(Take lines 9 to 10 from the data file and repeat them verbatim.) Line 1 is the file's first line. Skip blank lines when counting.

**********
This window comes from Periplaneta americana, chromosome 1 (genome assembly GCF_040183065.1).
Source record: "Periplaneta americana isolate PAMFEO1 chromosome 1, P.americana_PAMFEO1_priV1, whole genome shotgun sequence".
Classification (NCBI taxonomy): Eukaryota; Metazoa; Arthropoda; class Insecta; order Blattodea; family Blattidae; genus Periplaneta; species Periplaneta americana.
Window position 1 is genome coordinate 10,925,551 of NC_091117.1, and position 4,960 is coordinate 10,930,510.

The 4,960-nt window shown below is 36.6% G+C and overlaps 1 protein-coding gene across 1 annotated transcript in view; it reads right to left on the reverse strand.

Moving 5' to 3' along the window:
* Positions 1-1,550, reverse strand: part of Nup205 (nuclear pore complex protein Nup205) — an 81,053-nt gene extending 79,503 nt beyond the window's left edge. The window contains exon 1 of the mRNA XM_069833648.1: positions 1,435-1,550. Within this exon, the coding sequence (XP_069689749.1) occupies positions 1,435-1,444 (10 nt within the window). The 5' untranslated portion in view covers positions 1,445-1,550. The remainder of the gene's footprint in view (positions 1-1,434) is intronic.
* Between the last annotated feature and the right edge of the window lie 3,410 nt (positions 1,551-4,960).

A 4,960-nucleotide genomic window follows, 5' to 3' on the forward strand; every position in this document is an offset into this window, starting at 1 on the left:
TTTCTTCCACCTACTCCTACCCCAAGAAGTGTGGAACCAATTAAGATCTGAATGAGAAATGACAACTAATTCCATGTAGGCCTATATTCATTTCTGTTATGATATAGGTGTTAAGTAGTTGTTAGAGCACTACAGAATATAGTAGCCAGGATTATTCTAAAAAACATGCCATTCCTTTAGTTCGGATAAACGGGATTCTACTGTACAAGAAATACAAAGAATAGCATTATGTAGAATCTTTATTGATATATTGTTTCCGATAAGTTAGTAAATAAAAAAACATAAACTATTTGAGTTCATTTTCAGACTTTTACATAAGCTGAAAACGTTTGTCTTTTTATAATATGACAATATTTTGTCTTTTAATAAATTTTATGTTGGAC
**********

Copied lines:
A 4,960-nucleotide genomic window follows, 5' to 3' on the forward strand; every position in this document is an offset into this window, starting at 1 on the left:
TTTCTTCCACCTACTCCTACCCCAAGAAGTGTGGAACCAATTAAGATCTGAATGAGAAATGACAACTAATTCCATGTAGGCCTATATTCATTTCTGTTATGATATAGGTGTTAAGTAGTTGTTAGAGCACTACAGAATATAGTAGCCAGGATTATTCTAAAAAACATGCCATTCCTTTAGTTCGGATAAACGGGATTCTACTGTACAAGAAATACAAAGAATAGCATTATGTAGAATCTTTATTGATATATTGTTTCCGATAAGTTAGTAAATAAAAAAACATAAACTATTTGAGTTCATTTTCAGACTTTTACATAAGCTGAAAACGTTTGTCTTTTTATAATATGACAATATTTTGTCTTTTAATAAATTTTATGTTGGAC